Frankfurt, (Business News Report)|| The European Central Bank is expected to raise interest rates this year, in order to curb inflation that is hitting the eurozone and the world at large.
Robert Holzmann, a member of the European Central Bank’s Board of Governors, said the bank may need to raise interest rates twice this year to ease inflation.
Holzmann cautioned that the consequences for economic growth should be taken into account.
The Austrian National Bank Governor added that the rate hike would be moderate rather than massive and would take into account economic data.
“I belong to the group that is now in favor of rapid action,” Holzmann said.
He continued, “That means in summer, maybe in autumn. In addition and if necessary in December.”
Policy makers still expect consumer price growth to return to the 2% target in the medium term.
Holzman added that the European Central Bank’s options to deal with this type of imported inflation are limited, but a final decline in energy prices, over the coming years, will help in facing the pressures on prices.
He concluded that he believes inflation will slow again already this year, perhaps starting from the end of the first half.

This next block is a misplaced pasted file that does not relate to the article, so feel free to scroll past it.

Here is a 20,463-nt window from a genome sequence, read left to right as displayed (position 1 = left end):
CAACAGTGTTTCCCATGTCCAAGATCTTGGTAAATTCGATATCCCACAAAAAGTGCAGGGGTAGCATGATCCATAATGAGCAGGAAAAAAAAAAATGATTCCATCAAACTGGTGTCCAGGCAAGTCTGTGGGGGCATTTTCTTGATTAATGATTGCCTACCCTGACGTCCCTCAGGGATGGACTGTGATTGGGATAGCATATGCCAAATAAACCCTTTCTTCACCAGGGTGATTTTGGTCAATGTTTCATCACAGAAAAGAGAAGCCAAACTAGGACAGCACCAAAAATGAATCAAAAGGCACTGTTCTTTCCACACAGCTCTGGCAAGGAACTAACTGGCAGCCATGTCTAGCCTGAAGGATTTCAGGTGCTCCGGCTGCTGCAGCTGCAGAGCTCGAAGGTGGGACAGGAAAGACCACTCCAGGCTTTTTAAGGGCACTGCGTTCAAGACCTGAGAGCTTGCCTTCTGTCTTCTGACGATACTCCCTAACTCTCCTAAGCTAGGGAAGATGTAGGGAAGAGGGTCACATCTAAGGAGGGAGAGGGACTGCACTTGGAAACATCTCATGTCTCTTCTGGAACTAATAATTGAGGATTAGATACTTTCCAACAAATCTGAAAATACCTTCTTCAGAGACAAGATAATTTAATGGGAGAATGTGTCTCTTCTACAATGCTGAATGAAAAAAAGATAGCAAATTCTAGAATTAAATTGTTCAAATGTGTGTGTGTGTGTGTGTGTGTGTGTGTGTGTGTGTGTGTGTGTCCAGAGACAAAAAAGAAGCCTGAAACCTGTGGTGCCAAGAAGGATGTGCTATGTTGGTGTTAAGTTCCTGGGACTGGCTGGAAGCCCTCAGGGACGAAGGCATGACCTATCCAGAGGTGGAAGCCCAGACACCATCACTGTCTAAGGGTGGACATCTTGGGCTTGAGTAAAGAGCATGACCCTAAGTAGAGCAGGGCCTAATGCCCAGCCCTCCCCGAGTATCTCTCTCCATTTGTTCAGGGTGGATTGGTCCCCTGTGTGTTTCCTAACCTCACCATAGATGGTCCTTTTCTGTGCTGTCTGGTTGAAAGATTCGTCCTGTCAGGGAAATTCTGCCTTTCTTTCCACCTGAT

Whereas, Christine Lagarde spent several days persuading investors that the European Central Bank would take a more gradual approach than the Federal Reserve to quell high inflation.
But her insistence that the eurozone economy is not yet as strong as the United States did not stop markets calculating the possibility of the European Bank raising interest rates for the first time in a decade in July.
Such a turnaround, which analysts at Goldman Sachs and JPMorgan Chase now expect, would amount to a turnaround for the European Central Bank and its president, who were finally insisting in December that it was very unlikely to raise interest rates in 2022.
Markets are now betting that the European Central Bank will raise the deposit rate from minus 0.5% to positive territory at the end of this year and to more than 1% next year.
However, the European Central Bank will still lag far behind the Federal Reserve, which raised interest rates last month by a quarter of a percentage point from nearly zero and is expected to announce a half-point rate hike at next week’s policy meeting.
Jerome Powell, Federal Reserve Chairman, hinted at a series of half-point hikes to quickly raise prices to a neutral level that is no longer actively stimulating demand. Analysts estimate the neutral rate to be between 2.25 and 2.5 per cent.
The Fed will also start reducing its $9 trillion balance sheet as early as June – something the European Central Bank does not plan to do before the end of 2024 at the earliest.